The organizers of a neo-nazi march that took place four years ago in Charlottesville, Virginia, were ordered to pay 22 million euros in damages to anti-fascist protesters wounded after contempt.
The decision of the jury was directed against 12 people and five organizations that planned the march Unite the Right (Unir a Direita, in Portuguese), reports the agency EFE.
The march resulted in more than 50 injuries and a 32-year-old woman died after being run over by a car driven by a neo-Nazi.
Among those convicted are some of the best-known white supremacists in the United States, including Jason Kessler, the march’s chief promoter, and Christopher Cantwell.
This case was opened after a lawsuit brought by four men and five women who were injured during the escalation of violence resulting from the march.
Three of the plaintiffs suffered concussions, one had a fractured skull, and most claim to suffer from post-traumatic stress disorder that causes insomnia, inability to concentrate and panic attacks.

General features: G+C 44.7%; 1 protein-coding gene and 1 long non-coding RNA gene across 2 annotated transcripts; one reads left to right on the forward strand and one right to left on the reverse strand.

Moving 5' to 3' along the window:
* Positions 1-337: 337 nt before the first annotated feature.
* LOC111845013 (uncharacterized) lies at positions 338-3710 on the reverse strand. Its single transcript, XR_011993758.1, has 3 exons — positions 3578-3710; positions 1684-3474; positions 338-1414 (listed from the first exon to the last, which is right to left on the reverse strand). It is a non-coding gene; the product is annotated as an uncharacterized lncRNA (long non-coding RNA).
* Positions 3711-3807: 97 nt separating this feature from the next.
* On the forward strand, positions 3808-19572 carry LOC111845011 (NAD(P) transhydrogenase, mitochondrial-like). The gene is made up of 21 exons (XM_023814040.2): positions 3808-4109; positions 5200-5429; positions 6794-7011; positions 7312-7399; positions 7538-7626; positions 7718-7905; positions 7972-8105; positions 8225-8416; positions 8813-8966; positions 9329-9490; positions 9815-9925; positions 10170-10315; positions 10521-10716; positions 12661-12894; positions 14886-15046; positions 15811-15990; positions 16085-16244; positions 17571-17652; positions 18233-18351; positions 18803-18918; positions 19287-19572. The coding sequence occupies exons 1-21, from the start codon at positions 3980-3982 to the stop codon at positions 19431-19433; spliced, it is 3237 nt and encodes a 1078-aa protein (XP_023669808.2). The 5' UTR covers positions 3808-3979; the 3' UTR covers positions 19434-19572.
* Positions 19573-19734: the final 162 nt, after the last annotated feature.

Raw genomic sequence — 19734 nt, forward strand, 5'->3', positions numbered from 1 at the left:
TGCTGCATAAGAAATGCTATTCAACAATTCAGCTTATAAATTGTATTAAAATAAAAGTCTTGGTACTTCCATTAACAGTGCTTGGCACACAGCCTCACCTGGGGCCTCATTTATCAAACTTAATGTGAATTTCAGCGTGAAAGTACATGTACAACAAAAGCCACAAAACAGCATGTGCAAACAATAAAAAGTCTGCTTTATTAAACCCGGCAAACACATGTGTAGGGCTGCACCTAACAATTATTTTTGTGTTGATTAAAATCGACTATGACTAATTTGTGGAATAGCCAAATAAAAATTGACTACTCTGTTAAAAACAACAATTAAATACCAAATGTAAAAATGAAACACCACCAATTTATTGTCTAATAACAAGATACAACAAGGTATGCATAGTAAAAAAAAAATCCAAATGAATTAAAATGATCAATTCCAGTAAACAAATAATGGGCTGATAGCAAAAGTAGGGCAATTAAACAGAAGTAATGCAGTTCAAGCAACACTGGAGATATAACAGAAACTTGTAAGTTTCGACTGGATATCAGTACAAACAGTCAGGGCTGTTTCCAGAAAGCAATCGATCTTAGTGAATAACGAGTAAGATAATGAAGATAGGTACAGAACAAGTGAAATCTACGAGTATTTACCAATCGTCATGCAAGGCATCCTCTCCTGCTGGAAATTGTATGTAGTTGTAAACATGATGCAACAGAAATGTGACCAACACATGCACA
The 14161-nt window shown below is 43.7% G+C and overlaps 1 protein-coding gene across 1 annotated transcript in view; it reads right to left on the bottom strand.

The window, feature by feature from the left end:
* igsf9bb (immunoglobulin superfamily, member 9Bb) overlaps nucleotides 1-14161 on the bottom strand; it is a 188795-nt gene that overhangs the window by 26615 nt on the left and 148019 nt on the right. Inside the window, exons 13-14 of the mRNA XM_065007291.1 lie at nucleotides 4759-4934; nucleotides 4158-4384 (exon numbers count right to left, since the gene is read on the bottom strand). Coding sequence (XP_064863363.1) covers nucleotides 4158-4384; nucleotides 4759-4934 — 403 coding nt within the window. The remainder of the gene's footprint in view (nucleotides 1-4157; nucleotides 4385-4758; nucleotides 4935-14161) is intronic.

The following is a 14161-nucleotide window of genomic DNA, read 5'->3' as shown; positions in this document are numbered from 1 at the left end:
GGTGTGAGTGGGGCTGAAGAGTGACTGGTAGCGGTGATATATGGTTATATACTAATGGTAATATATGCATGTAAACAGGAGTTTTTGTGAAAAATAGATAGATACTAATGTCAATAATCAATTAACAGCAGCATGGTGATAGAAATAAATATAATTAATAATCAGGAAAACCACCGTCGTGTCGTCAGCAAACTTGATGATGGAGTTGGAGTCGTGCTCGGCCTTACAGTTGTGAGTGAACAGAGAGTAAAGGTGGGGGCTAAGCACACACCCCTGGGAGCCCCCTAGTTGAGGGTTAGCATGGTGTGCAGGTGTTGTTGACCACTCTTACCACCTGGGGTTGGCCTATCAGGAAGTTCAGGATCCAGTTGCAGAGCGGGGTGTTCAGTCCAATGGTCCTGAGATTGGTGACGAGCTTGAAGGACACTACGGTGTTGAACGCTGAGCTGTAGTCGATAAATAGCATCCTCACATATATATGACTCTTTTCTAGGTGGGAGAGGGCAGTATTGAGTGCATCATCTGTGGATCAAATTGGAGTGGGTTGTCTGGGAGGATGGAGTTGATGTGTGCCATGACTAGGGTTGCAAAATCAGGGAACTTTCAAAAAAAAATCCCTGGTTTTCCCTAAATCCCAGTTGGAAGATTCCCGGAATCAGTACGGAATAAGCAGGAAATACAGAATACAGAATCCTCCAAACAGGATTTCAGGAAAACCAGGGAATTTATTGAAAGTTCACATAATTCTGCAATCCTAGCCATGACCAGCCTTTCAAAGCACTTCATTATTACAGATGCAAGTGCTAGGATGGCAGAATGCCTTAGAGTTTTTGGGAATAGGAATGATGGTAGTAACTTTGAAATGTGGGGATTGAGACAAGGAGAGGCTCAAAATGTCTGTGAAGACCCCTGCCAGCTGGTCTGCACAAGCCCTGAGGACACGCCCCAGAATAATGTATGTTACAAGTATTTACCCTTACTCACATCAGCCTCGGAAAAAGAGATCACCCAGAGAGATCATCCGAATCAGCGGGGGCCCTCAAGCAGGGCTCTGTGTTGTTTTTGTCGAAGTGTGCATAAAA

Despite the 25 million dollar payment sentence [cerca de 22 milhões de euros], the decision did not fully meet the claims of the prosecution.
The jury could not agree on two of the charges, which argued that the march organizers had conspired to commit acts of violence with racist motives.
On August 11 and 12, 2017, a group of neo-Nazis marched through the streets of Charlottesville chanting xenophobic phrases in protest against the removal of a statue of Robert E. Lee, a slave general in that city during the US Civil War.
Antifascist protesters responded to this protest, wanting to disperse the march, and it was in this context that James Alex Fields, at the wheel of his car, advanced on the crowd of counter-demonstrators, killing Heather Heyer and injuring 20 activists.
During the incidents, two police officers died in a helicopter crash as they moved to contain the protests.